Yesterday we went to the cancer clinic at UNC Hospital for Harrison’s first chemo treatment since his release from the hospital. We had to be there at 7:00 so it was an early start. Because he was to be sedated for a spinal tap and bone marrow biopsy he couldn’t eat or drink after midnight, so he was starving on the way over.
My heart sank as we drove into the circular driveway at UNC. I felt like I was going to lose the small amount of coffee I had that morning (no breakfast in solidarity, but I couldn’t operate without the coffee). But I held it together.
Until I dropped off Ginger and Harrison at the front door.
As I saw his newly bald head bounding off under the “Cancer Hospital” sign, I lost it. All of the emotion from the first day, upon hearing his diagnosis, came rushing back. As I drove off to go park I could hardly see where I was going. I laughed when I thought, “If I hit someone, at least we’re at the hospital.”
I pulled it back together by the time I walked across the bridge from the parking garage. There were several other little kids in the waiting room, with parents feeling the same way I was feeling. Suddenly it struck me that these are fellow-travelers on this hellish highway. I felt for them. And I looked at my little boy and felt for him as well. He’d done nothing to deserve this. Neither had they.
When they called us to the back I was tense, nervous, and on the verge of tears. Harrison was strong and brave. They took his vitals and walked us back to meet the next person who would try to make things better: Jess. She’s what they call a recreation expert. Apparently her job is to distract patients. Gabby was the rec expert in the hospital. They are both great at what they do.
Jess took the “chemo duck” and stuck a needle in his chest, just like they would do to Harrison in a few moments. He seemed to be settled by the display. Me, not so much. When she stabbed the duck, Dr. Weston (who is great), said, “Aflac.” That was a nice touch. Even I laughed. In God’ kind providence we drew Dr. Weston as our primary physician.
Jess asked Harrison if he knew why he was getting the chemo. He answered, “Because I have leukemia.” Ginger wept. I bit my lip. Harrison was matter-of-fact. It was the first time he’d said it that way. I wished at that moment he’d never been forced to utter those words.
From there he went to wait. He played some crazy computer game for a few minutes until the nurse came to install the needle and line in his chest (called “accessing his port”). He was scared, but brave. We prayed together, asking God for safety and a good report. We prayed for Dr. Weston and the other medical professionals.
All the tears shed yesterday were those of adults.
We then went back to the procedure room; like an operating room with bright lights and monitors everywhere. The anesthesiologist connected a syringe with white liquid to his port. Harrison blinked twice and dropped off to sleep.
We kissed his head and left to wait on him.
After 15 or 20 minutes they rolled him out, still sleeping. No problems, the doctor told us. We offered gratitude to the Lord.
We were in a large room with several beds and about ten comfortable looking chairs. All too small for adults. Every one of the them filled with a child getting treatment. I think I knew one little boy and his parents. We’ll get to know a lot of them before this treatment is over.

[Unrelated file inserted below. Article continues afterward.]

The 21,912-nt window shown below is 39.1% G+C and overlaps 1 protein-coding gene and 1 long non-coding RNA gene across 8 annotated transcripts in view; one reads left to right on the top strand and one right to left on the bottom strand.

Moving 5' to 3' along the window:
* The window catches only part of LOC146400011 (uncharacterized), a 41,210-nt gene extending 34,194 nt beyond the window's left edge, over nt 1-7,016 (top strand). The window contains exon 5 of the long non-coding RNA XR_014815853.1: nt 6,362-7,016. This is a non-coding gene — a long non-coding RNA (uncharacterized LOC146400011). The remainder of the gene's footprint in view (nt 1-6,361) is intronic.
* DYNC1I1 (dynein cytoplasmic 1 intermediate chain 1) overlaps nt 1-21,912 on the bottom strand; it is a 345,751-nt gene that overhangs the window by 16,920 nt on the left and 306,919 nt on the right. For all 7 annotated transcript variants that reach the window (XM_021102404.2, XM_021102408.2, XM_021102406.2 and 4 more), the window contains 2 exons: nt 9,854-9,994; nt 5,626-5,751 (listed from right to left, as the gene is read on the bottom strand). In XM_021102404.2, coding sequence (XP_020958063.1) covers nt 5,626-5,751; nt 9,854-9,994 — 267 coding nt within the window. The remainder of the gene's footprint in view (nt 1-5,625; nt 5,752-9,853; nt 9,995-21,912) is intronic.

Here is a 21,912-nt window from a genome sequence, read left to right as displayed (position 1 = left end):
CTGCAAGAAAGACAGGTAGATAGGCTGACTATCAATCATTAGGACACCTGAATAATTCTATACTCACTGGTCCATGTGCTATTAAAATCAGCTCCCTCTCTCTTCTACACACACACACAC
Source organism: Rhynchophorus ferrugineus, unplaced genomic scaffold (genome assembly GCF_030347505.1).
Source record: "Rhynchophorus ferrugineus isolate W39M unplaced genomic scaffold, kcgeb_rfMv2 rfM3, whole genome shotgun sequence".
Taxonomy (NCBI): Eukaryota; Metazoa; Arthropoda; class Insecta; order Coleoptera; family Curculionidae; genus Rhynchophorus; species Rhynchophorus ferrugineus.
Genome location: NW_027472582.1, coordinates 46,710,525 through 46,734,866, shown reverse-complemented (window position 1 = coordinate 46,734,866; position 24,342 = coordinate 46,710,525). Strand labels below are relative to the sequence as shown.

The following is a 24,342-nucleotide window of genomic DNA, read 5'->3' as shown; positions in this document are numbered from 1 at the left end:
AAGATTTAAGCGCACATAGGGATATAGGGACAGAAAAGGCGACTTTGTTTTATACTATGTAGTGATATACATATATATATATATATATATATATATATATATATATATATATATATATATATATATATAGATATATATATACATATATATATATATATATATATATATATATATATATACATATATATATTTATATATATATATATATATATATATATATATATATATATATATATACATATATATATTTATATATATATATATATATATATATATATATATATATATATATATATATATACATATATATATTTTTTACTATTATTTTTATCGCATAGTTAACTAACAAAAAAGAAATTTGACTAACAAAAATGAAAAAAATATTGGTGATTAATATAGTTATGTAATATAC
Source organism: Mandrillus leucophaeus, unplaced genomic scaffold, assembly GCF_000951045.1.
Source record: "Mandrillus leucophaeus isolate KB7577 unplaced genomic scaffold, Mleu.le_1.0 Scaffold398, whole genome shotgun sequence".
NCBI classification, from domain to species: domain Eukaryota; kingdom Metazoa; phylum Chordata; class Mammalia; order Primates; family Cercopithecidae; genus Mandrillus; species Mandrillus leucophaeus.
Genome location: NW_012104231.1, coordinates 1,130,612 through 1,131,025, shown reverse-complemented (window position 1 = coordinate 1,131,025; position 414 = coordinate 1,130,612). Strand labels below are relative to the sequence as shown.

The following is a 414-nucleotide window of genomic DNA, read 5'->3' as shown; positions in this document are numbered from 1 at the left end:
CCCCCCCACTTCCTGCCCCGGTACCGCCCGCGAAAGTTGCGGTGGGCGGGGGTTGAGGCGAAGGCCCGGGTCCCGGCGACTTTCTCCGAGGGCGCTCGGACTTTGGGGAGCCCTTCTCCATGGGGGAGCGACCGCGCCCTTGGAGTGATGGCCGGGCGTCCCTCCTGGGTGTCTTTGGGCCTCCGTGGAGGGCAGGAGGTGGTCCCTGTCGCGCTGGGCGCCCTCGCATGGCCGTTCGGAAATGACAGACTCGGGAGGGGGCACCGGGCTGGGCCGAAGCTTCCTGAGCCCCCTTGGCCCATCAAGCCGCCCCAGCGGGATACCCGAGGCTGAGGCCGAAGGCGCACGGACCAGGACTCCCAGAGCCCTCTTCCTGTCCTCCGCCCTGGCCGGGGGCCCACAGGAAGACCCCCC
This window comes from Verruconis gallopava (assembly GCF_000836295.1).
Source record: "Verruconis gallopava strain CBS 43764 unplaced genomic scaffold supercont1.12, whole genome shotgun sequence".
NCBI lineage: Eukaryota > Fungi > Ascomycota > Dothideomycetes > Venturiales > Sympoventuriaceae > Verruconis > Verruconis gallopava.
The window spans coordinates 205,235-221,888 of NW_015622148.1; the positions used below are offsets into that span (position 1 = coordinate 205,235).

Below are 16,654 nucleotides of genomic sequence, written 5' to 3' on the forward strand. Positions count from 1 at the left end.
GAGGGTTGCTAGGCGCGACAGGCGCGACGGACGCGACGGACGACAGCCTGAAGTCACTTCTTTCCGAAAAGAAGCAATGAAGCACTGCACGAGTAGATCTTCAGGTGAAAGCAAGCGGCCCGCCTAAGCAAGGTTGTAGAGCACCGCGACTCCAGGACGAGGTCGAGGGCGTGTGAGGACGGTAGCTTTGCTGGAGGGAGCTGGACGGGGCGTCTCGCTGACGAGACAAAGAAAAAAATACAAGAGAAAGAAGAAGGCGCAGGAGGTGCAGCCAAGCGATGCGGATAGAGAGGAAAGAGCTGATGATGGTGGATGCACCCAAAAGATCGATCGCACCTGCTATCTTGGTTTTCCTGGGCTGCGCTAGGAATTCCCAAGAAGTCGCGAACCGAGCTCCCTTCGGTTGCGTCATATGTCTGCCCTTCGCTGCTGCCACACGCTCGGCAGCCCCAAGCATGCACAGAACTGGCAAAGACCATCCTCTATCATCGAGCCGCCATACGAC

The nurses then administered the chemo. This time didn’t take too long. He was asleep the entire time. On future visits he’ll not be sedated so will need a way to pass the time. Most kids were playing video games or iPads.
When he finally finished the treatment we went to the waiting room until he was free to go. A mom introduced herself to us. I’d noticed her sweet daughter in the bed next to Harrison’s. I overhead them trying to wake up her with promises of a “Christmas party.” Nicole, the mom, remarked that we looked, “new.” She could see the “sense of shock” on our faces, she said. In August of 2010 she was right where we are today. It was remarkable how kind and caring she was.
Her daughter is Ashley. She’s been in treatments for nearly 18 months, with several hospital stays. Nicole and her husband encouraged us greatly. We’ll perhaps see them every Tuesday. We’d probably never met otherwise. Now, we share a common bond. We prayed for Ashley and her parents.
Dr. Weston gave us some good news before we left. Harrison’s blood counts were very good. We were elated. God continues to amaze us.
As if we’d not been encouraged enough yesterday, we came home to a number of cards for Harrison from friends and teammates. One card read, “Get well quickly, we can’t go undefeated again without you.” Harrison smile. Me too.
Then, out of the blue, the head baseball coach at N.C. State University called for Harrison. Harrison couldn’t believe it. He was so encouraged.
Our first day of chemo had a rough start. But by the end, we are again celebrating the goodness of our God. Harrison’s been so blessed by the cards, calls, letters, and visits. His parents as well.
As Harrison enjoyed another night visiting with his grandparents, we recalled again that those who went out with sorrow returned with laughter and joy. The Lord is our refuge and strength, and we’re daily amazed at the ways he is choosing to be present with us.
Continue to pray for that the treatment will induce remission. Permanent remission.
Also pray that we’ll not miss the Gospel in all of this. God has come near to us in Christ. We want to enjoy his presence. Thanks for all you have done.